WB

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Re: Wharncliffe Knives

Postby QTCut5 » Wed Oct 24, 2018 12:28 pm

A handmade custom wharnie is definitely a hard act to follow...but someone's got to do it, so I guess it may as well be me with this pair of Case Wharncliffe Mini Trappers.

PA220013.JPG
PA220014.JPG


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Re: Wharncliffe Knives

Postby QTCut5 » Wed Dec 26, 2018 4:11 am

GEC #48

PC240011.JPG
PC240009.JPG


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~Q~

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Re: Wharncliffe Knives

Postby jerryd6818 » Wed Dec 26, 2018 4:20 pm

Edit: This entire post is a copy of a blog by/at Knife Depot: note the link in the first line.

History of the Wharncliffe Blade (copied from ---► https://blog.knife-depot.com/history-of ... ffe-blade/ )

January 16, 2018 / Tim / 6 Comments

KA-BAR Wharnstalker - Labeled.jpg


Tracing the origins of anything related to knives is difficult.

The sheer length of time knives have been used by humans makes going back to the first anything often impossible. Who made the first knife? Well, it depends on what you classify as a knife, but it was probably some unnamed Australopithecine dude more than two million years ago.
But when you have the ability to trace a single invention related to knives to a single moment, it’s always cool.
In a series of posts, I will be examining the history of specific innovations and evolutions in the knife community.

This first post will deal with the Wharncliffe blade.
____________________________________________________
The Origins of the Wharncliffe
____________________________________________________
The year is 1820 (or thereabouts). For a look at what was going on in the world, Maine had recently become the 23rd state in the burgeoning United States of America.

According to the 1878 edition of “British Manufacturing Industries,” the first Lord of Wharncliffe — James Archibald Stuart-Wortley-Mackenzie — was having dinner with his relative Archdeacon Corbett in Great Britain.
During wine, the conversation turned to cutlery and the lack of innovation in “spring knives,” which I assume meant slip joints. Here’s an excerpt:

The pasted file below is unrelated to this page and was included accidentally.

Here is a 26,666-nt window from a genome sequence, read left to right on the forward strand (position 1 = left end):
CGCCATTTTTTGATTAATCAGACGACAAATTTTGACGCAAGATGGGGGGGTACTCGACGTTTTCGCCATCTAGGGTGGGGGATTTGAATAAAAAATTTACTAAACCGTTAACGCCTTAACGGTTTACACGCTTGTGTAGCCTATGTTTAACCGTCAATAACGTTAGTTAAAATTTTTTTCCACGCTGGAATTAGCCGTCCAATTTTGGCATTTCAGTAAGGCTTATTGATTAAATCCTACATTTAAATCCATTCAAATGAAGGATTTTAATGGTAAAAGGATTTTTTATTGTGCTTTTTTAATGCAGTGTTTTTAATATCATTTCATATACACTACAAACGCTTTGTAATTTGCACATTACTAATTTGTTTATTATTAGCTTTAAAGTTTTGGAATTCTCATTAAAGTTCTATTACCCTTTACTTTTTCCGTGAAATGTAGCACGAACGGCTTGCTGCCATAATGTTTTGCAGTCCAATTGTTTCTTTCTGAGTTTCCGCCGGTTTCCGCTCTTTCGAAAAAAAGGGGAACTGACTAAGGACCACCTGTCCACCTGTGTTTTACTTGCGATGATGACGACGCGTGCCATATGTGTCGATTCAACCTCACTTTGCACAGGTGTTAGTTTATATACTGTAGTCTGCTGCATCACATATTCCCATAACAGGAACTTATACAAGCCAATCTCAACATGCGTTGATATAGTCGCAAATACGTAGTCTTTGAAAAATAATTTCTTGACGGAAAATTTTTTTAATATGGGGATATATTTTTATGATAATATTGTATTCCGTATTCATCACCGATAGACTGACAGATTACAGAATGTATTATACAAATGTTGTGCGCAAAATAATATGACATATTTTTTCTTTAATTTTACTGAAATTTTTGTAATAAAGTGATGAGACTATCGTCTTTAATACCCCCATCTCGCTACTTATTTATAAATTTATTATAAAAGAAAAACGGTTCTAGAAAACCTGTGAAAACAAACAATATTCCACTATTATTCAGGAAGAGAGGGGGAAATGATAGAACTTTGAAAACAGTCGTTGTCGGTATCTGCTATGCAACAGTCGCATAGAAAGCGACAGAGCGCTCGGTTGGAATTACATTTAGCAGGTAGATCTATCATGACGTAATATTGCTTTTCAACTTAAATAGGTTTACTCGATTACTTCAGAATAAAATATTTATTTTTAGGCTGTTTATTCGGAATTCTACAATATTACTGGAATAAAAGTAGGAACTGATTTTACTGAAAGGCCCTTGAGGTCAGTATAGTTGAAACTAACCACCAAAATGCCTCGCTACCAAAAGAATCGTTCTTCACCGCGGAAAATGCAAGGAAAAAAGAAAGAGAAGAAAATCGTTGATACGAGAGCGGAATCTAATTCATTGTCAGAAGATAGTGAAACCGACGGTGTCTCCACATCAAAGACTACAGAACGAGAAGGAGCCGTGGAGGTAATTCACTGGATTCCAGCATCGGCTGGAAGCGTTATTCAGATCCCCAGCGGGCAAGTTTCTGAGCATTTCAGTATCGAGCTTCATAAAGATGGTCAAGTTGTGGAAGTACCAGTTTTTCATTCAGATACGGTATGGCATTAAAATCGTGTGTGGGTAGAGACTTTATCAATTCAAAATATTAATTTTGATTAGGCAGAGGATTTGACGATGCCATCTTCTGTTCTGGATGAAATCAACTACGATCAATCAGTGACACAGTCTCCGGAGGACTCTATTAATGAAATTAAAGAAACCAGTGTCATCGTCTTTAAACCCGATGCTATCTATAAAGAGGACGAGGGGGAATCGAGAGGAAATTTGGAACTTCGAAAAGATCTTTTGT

Not wishing to criticise where they could not improve, they laid their heads together, and with the assistance of a practical man succeeded in producing a new pattern knife.

Lord Wharncliffe was the patron of Joseph Rodgers & Son — Cutlers to Their Majesties and one of the most important figures in the famed Sheffield cutlery industry — and so he presented the pattern to him.
early-wharnies-1.jpg

The blade was created and called the Wharncliffe blade after the Lord himself a few years later.

(To say that the Wharncliffe first appeared in the 1820s may be a bit disingenuous.
Sometime before the 11th century, the Vikings had a fixed blade called the Seax or Sax that had a straight edge and a straight tapering toward a point. This looks like the present day interpretations of the Wharncliffe pioneered by Michael Janich as you’ll read later in this article.
But I still argue the origin point of the Wharncliffe blade is in the 1820s and 1830s.)
__________________________________________________________________
What is a Wharncliffe Blade?
__________________________________________________________________
Anecdotal evidence says that Lord Wharncliffe wanted a knife with a thick and strong blade. The result was the blade known as the Wharncliffe.

The original Wharncliffe blade had a rounded spine that tapered gradually toward a point and a straight full flat-ground edge. Like this (though maybe even thicker):

wharncliffe-blade-1.jpg

The standard definition has since broadened a bit to include any blade with a straight edge that tapers toward a point. (Although I’d argue some light curves in the blade don’t immediately disqualify it from being a Wharncliffe.)

The Wharncliffe is widely mixed up with the sheepsfoot blade and lesser known lambsfoot blade. In fact, manufacturers will often mislabel the blade style.

Whereas the Wharncliffe has a spine that gradually tapers to a point, the sheepsfoot blade has a spine and edge that remains parallel until the spine more dramatically curves to the edge. The result is lack of a piercing point.